After a rich time of midday prayers and a lunch of rice & beans, bread, Boursin, and applesauce, my aunt and I decided to try out the singing practice at 2:00. She was not a singer any more than I was, but we were eager learners and I thought I might learn a bit more about the songs in other languages. We entered the workshop space and found a luminous Nordic girl— 20 or so, with braided pigtails— standing in front of the room calling out, “Altos here, sopranos over here.” I froze. The blurb in the welcome sheet had made this sound like it was a come-one-come-all affair. Now I suspected it was going to be more along the lines of a professional choir rehearsal.
“Well, I have a very deep voice and I really can’t sing at all,” I joked. “Where would you like me?”
She did not seem to share my humor, nor did she have any sense of where she might put me. A lady nearby said, “Try the altos.” My aunt scooted across the room nervously whispering, “I think I might be a soprano.”
Soon we were doing vocal exercises that seemed to imitate sounds in nature: crows, whooping cranes, wildebeest. Everyone around me looked to be very much in their element. My voice was already tired. I had never been trained to sing and was always certain I used my voice incorrectly somehow, even in speaking, which I did a lot. At least twice a year I tended to lose my voice altogether. I looked over at my aunt who seemed to be holding her own while the Leader— the sterner cousin of the Swiss Miss chocolate girl—began assigning us parts to one of the Taize songs. Well this would be good I thought. “Veni Sancte Spiritus,” the words began. Come Creator Spirit, come! and we layered our parts one upon the other. It is this moment, I imagine, of feeling a part of the whole—of your voice melding into that one great sound—that fills choral singers with delight. Not me. I couldn’t even hit the full range of notes assigned us, and didn’t enjoy trying— too much pressure. Slipping out the back door, I left my aunt looking jubilant with her soprano group, and went to find a moment’s peace before the small group sessions.
It was not until later when I found out that my aunt was not jubilant at all. She quickly realized that she could only hit half the soprano notes, and shortly after I left, a woman beside her, a German woman (it would always be a German woman who would correct you, we would soon discover), told her sharply, “You are not a soprano. Go over there with the altos.”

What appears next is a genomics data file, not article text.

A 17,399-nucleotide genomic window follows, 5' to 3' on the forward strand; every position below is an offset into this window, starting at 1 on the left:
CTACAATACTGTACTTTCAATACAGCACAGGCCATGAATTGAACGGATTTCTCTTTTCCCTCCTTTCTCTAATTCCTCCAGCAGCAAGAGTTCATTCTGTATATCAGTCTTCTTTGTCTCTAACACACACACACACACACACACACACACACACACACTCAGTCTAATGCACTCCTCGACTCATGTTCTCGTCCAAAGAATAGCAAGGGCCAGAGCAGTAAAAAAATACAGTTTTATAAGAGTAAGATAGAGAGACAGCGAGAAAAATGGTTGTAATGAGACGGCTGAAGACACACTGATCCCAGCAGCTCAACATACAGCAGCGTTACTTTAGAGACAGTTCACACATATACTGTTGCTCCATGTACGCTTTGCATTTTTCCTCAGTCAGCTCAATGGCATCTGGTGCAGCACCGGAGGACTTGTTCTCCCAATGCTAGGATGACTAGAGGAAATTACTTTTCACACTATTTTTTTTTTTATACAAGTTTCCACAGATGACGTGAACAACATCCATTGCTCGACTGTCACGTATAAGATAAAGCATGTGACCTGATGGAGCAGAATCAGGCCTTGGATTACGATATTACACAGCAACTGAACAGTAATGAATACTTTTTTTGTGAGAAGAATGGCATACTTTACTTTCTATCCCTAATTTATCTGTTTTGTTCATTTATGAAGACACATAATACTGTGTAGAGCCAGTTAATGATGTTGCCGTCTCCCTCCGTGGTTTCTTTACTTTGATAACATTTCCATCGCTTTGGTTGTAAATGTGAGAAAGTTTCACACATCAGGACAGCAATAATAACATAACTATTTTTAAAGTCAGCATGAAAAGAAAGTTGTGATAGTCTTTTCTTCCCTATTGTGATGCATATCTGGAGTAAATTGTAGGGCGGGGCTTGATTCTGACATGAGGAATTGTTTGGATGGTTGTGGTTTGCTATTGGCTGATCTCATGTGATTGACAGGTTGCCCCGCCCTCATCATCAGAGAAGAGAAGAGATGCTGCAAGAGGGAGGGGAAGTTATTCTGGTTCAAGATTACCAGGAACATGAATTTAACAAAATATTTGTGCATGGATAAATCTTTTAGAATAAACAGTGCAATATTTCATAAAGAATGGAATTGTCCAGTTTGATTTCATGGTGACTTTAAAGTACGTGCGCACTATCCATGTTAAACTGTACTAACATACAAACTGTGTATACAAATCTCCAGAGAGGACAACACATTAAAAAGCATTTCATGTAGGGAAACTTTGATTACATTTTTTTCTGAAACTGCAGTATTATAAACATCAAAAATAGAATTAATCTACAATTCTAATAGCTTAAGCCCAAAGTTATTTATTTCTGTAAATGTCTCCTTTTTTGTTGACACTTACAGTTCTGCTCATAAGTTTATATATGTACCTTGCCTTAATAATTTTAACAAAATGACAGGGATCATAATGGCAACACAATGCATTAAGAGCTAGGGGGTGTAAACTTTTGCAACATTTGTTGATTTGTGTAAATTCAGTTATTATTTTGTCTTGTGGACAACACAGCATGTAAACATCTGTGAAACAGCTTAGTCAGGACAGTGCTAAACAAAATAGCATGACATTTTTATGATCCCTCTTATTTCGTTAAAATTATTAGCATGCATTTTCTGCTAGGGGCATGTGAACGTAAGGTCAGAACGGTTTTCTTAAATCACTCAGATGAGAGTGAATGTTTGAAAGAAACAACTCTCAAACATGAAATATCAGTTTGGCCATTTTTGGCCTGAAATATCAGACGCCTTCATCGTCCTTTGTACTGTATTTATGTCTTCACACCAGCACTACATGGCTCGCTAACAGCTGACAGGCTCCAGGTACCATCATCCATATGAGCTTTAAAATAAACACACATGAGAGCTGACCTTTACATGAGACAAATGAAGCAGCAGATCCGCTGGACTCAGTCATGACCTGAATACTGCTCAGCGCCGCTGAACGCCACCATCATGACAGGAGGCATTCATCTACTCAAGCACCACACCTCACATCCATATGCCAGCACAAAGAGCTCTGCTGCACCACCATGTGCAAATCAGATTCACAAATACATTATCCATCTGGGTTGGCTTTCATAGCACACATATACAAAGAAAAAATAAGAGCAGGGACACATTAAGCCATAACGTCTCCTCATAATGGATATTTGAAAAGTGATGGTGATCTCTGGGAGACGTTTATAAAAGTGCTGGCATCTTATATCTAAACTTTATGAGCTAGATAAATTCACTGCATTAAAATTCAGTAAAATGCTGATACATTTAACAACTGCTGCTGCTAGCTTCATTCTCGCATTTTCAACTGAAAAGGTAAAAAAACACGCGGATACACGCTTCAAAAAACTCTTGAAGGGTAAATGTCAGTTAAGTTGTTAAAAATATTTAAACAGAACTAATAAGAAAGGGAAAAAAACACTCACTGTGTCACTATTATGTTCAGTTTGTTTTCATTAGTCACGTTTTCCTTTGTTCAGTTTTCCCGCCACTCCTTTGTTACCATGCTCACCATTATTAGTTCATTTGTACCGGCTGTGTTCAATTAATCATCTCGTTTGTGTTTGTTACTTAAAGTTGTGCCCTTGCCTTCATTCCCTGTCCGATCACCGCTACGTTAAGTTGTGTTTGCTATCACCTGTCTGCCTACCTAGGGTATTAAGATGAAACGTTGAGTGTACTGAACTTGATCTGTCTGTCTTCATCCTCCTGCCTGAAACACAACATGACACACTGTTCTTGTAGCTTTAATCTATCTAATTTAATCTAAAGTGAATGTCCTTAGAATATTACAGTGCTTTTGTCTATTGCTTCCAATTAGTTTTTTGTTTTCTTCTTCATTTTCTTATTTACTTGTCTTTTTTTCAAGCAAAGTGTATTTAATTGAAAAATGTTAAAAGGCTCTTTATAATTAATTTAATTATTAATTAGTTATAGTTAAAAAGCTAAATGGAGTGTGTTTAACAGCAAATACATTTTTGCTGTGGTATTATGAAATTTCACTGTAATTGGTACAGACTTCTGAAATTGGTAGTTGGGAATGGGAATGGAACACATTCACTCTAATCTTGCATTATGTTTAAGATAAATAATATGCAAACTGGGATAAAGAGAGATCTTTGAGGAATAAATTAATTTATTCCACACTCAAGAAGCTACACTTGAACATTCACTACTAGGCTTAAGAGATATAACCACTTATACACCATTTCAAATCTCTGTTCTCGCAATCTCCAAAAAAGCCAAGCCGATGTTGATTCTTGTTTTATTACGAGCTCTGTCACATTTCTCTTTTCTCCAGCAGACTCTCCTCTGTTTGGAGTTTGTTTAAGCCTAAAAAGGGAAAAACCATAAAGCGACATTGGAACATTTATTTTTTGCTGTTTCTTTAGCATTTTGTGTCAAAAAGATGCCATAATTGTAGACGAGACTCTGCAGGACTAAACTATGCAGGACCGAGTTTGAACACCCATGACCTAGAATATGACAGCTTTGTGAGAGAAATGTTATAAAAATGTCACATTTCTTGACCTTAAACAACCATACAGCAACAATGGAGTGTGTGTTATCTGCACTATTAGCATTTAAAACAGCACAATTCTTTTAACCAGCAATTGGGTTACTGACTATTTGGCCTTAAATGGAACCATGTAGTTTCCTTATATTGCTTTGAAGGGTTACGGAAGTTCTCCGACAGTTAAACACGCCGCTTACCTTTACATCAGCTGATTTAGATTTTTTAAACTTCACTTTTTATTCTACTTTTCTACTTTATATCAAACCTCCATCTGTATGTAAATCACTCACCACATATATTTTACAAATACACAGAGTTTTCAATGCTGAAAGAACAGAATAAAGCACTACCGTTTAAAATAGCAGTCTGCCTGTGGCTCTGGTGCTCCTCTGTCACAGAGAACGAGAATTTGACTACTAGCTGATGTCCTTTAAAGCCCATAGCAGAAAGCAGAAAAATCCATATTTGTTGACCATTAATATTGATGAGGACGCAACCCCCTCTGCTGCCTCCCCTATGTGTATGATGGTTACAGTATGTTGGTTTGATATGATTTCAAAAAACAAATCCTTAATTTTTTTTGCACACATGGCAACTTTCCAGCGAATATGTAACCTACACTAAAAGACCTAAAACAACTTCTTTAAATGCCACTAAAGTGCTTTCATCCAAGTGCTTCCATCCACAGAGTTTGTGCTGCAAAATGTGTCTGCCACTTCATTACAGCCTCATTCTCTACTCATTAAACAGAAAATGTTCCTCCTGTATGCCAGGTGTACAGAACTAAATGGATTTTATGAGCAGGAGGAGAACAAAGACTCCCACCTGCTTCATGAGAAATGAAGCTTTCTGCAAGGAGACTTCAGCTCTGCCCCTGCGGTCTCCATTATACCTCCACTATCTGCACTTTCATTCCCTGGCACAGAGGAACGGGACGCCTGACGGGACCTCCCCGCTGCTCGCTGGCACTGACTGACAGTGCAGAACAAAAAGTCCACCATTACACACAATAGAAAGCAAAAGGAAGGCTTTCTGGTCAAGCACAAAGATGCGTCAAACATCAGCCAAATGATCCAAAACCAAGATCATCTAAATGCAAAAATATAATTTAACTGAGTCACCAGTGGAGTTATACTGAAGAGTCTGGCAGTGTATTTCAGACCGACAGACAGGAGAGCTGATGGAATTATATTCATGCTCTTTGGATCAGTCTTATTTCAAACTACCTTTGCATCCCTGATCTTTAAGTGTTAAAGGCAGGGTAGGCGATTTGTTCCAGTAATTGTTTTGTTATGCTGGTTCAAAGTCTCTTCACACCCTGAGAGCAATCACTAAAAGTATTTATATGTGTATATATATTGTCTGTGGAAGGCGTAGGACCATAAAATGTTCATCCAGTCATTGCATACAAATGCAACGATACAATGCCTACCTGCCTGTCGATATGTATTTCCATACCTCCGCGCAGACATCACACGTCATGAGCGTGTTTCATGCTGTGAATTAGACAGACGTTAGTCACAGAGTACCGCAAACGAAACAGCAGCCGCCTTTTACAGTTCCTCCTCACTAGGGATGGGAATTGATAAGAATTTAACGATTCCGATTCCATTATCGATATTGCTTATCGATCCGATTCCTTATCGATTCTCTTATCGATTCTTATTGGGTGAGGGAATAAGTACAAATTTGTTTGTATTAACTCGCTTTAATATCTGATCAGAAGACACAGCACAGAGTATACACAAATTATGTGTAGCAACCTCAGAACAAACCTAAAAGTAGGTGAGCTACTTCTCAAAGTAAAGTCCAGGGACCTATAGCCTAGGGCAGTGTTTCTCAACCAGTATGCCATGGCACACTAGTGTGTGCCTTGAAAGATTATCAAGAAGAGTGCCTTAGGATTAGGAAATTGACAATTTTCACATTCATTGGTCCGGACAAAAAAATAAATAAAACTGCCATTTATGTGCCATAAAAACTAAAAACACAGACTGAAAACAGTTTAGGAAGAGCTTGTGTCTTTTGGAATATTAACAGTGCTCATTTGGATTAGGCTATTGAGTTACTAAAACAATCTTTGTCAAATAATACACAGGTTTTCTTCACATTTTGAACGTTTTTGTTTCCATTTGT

My aunt moved over sheepishly, taking a place in the back. She made it through a song or two before another woman, a German woman, told her, “You are not an alto. Go try the sopranos.” My aunt knew that wasn’t going to fly so she scooted in with the baritones, who quickly informed her that there are no female baritones, at which point she just kept her mouth shut and listened until the practice was over.
So here’s one thing I know about church singing: the people who do it well aren’t much interested in the people who don’t. But it didn’t matter. Taize chanting was not about the perfection of any given voice, but the joining of all voices in prayer. And when those voices rose up from kneeling souls, they were the most beautiful sound on earth. And the blessing of singing with them was why I had come, not to learn to sing them better. I smiled and thought of the author John Updike. He claimed that the reason he went to church every Sunday was that it was the only place on earth where no one would stop him from singing. If you’re like me and John, we welcome you into the pews.